New York’s tech sector is the third largest in the country. Unfortunately, 140,000 young adults ages 16-24 are out of work and out of school according to the Office of the Mayor.
In a 2017 Bloomberg report, New Jersey ranked as the 4th most innovative state in the country for its density of STEM research and development. The state also has a higher than average unemployment rate for older veterans and underserved youth between 16-24.
The St. Louis metropolitan area has a booming tech scene with an estimated 30,000 job openings. The region is also home to almost 40,000 young adults from under-resourced communities who have the interest, potential, and capacity to work in a tech job and be the next generation of technologists.
The Dallas-Fort Worth area is one of the fastest-growing digital hubs in the U.S. and home to the fifth-largest tech labor force. Despite this opportunity, 400K+ veterans, and their spouses, living in the metro are underemployed, and challenged to adapt to the specialized workforce.
Baltimore ranks as one of the 20 hottest cities for tech growth. However, the city has more than 18,000 disconnected youth ages 16-24 who are not in school or working, according to the Governor’s Office for Children. This figure rises to 42,000 when combined with its outlining counties.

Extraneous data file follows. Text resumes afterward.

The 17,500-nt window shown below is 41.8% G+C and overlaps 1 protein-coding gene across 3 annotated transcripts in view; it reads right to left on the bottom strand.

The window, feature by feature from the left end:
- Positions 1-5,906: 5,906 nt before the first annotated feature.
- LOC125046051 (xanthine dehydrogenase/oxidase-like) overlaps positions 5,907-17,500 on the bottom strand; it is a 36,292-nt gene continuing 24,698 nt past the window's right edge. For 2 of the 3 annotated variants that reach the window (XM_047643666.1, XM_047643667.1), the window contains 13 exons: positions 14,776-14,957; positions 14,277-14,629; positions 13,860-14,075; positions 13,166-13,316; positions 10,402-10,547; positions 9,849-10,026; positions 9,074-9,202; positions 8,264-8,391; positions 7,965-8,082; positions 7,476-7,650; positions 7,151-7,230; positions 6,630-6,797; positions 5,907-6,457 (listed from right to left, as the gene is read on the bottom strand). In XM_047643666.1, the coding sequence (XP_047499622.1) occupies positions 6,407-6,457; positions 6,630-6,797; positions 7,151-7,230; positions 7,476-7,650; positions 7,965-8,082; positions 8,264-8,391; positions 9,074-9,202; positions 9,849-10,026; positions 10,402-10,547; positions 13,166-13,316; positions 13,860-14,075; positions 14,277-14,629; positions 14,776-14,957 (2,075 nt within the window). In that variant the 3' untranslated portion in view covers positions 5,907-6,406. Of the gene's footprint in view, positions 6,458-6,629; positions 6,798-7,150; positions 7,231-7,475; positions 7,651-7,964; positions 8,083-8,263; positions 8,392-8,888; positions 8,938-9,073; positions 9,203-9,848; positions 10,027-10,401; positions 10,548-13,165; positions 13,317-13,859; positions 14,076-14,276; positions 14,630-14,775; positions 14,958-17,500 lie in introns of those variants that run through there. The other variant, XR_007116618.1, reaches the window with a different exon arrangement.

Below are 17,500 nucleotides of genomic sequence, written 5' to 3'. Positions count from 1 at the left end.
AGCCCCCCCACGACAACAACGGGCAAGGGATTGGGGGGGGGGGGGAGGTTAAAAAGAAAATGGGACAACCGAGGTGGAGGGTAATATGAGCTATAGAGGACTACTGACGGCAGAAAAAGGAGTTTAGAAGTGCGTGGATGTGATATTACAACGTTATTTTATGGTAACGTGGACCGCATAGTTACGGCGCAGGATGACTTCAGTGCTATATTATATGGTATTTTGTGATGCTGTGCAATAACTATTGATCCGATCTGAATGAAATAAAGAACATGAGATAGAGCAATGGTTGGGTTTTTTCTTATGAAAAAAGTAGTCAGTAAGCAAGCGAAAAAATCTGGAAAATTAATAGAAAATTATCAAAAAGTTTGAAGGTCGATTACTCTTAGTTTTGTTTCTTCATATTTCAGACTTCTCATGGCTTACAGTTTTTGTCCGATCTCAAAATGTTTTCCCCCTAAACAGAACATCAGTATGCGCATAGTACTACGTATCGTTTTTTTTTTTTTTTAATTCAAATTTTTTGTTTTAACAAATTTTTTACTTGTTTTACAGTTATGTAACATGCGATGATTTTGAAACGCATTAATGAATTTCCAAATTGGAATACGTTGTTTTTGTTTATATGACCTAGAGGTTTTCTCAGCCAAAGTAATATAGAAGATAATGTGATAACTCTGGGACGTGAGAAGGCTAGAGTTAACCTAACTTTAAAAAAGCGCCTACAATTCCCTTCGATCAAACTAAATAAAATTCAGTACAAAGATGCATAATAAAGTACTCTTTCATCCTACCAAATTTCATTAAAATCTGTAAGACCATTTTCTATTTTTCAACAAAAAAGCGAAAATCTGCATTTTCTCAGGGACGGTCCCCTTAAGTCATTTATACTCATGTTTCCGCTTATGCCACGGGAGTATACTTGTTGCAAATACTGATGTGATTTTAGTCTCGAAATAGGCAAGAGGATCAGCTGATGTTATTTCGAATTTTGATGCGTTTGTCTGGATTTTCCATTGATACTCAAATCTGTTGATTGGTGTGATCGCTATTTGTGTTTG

The San Francisco Bay Area is the global epicenter of high technology and innovation. This environment positions the area’s underemployed veterans, veteran spouses and an estimated *20% of underserved young adults at the ready to upskill for lucrative digital careers and to diversify the tech talent pipeline.
Detroit’s century-old automotive industry is faced with fast-paced advancements in technology, leading the Motor City’s talent pool to shift in favor of tech workers.
NPower Canada reduces poverty in Canada by addressing youth unemployment, launching underserved young adults into meaningful and sustainable digital careers.